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I was blessed (and sometimes cursed!) to be in management roles from the time I was a very young professional.  My own boss taught me the skills I needed to supervise and manage, partially through the use of classic social work supervision techniques and partially through watching him up close and mostly through direct mentor-ship.  I have cherished these experiences and tutelage my whole career and now I use those same philosophies and methodologies to coach executives, especially when it comes to supervision and management of development professionals.  What I learned:

  1. Meet with each of your direct reports ALONE on a consistent, regularly scheduled basis.  This practice encourages dialogue and helps you keep on top of professional development issues.
  2. An agenda should be prepared mutually before these meetings.
  3. Do not only meet with your direct reports when there is a “problem.”
  4. Keep the dialogue going from meeting to meeting.
  5. Document your ongoing issues and watch for change and growth.
  6. Acknowledge positive outcomes or point out weaknesses.
  7. Don’t wait too long to sever a relationship if it’s not working out for six months or more.
  8. Ask your direct report to not only bring tough issues (or complaints!) to the table but insist that they offer at least two solutions to each issue so you can get a better understanding of how this individual approaches problem solving – on what level, intensity and through what lens – their own, or in the best interests of the organization.
  9. If you are supervising someone whose core business is not your own – like a head of school or executive of a cultural or social service organization supervising a development professional – I believe it IS YOUR RESPONSIBILITY to manage that person with the same strength as you would manage an educator, a curator or a caseworker.  After all, you are a partner in financial resource development and it is YOUR RESPONSIBILITY to make that professional accountable to the organization and to the community.
  10. Age and gender should play no role in how you view supervision and management.  Even the most seasoned professional needs, wants and desires to be an effective manager.  Make it work.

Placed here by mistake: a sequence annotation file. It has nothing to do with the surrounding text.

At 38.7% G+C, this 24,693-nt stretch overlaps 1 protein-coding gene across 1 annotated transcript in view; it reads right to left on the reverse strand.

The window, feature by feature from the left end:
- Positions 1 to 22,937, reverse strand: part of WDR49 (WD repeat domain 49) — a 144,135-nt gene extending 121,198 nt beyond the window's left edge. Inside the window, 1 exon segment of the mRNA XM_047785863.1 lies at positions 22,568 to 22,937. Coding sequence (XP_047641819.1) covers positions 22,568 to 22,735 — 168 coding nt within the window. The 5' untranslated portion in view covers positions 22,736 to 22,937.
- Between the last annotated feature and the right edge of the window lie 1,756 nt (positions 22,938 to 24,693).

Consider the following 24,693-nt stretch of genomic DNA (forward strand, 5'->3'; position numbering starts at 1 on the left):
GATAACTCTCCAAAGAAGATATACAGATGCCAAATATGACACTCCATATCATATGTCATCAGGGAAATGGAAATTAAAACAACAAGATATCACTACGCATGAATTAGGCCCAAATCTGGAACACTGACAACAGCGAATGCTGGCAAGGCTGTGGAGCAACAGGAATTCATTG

11. In the case of young professionals in the field of development, it is YOUR RESPONSIBILITY to give that professional the benefit of your own experience – teaching them best practices, challenging them to be successful, supporting them, teaching time management and getting them training and coaching if your ability to build skills in the area of development is lacking.  (Maybe you should think about getting coached too!)
  12. The supervisory relationship can be close and sacred.  But you are not buddies or best friends.  You are not the mom or dad. Keep the boundaries clear!  But do enjoy the relationship.
  13. Show that you are interested in their success by taking an active role yourself in the development process.
  14. And last, but most importantly – teach your development professional the value and power of lay leadership by allowing them access to the board.  Include them in board meetings.  It is YOUR RESPONSIBILITY to make sure that your organization is financially viable.  It is your development staff who work with you to LEAD this effort.  Your lay leadership are your partners.  Don’t break the chain by keeping your development staff separate from your board.  If their skills are lacking in the area of board relations, get them the skill-building and coaching they need to succeed in this area.

Meet weekly.  Set the agenda before the meeting.  Listen.  Teach.  Process.  Adjudicate.  Assign.  Benchmark.  Invest in professional growth.  Maintain professional boundaries.

You will be a SUPERvisor!  And maybe…you will also meet your financial resource development goals more efficiently, consistently and perhaps you will exceed goals and expectations.

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